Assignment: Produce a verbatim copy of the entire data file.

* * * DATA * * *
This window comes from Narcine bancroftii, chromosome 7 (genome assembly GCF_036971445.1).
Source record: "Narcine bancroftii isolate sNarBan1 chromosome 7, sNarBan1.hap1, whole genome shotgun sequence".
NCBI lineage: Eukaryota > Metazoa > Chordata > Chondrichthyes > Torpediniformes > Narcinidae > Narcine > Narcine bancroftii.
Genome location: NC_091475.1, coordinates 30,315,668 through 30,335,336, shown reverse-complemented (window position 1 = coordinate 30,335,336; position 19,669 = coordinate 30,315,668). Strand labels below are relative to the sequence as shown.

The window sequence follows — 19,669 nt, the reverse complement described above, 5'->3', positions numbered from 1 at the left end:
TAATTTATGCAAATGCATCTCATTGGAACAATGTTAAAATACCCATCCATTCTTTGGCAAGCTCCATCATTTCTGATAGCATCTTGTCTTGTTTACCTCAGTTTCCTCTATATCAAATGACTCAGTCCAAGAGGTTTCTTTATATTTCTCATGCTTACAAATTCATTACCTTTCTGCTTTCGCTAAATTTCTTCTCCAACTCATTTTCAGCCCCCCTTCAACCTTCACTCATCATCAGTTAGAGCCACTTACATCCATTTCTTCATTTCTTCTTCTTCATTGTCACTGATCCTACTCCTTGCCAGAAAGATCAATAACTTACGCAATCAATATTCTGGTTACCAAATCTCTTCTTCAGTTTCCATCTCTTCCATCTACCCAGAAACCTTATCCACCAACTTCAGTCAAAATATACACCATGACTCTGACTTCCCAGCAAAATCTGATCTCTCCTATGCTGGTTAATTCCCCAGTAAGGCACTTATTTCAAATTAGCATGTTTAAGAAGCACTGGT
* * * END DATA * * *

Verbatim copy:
This window comes from Narcine bancroftii, chromosome 7 (genome assembly GCF_036971445.1).
Source record: "Narcine bancroftii isolate sNarBan1 chromosome 7, sNarBan1.hap1, whole genome shotgun sequence".
NCBI lineage: Eukaryota > Metazoa > Chordata > Chondrichthyes > Torpediniformes > Narcinidae > Narcine > Narcine bancroftii.
Genome location: NC_091475.1, coordinates 30,315,668 through 30,335,336, shown reverse-complemented (window position 1 = coordinate 30,335,336; position 19,669 = coordinate 30,315,668). Strand labels below are relative to the sequence as shown.

The window sequence follows — 19,669 nt, the reverse complement described above, 5'->3', positions numbered from 1 at the left end:
TAATTTATGCAAATGCATCTCATTGGAACAATGTTAAAATACCCATCCATTCTTTGGCAAGCTCCATCATTTCTGATAGCATCTTGTCTTGTTTACCTCAGTTTCCTCTATATCAAATGACTCAGTCCAAGAGGTTTCTTTATATTTCTCATGCTTACAAATTCATTACCTTTCTGCTTTCGCTAAATTTCTTCTCCAACTCATTTTCAGCCCCCCTTCAACCTTCACTCATCATCAGTTAGAGCCACTTACATCCATTTCTTCATTTCTTCTTCTTCATTGTCACTGATCCTACTCCTTGCCAGAAAGATCAATAACTTACGCAATCAATATTCTGGTTACCAAATCTCTTCTTCAGTTTCCATCTCTTCCATCTACCCAGAAACCTTATCCACCAACTTCAGTCAAAATATACACCATGACTCTGACTTCCCAGCAAAATCTGATCTCTCCTATGCTGGTTAATTCCCCAGTAAGGCACTTATTTCAAATTAGCATGTTTAAGAAGCACTGGT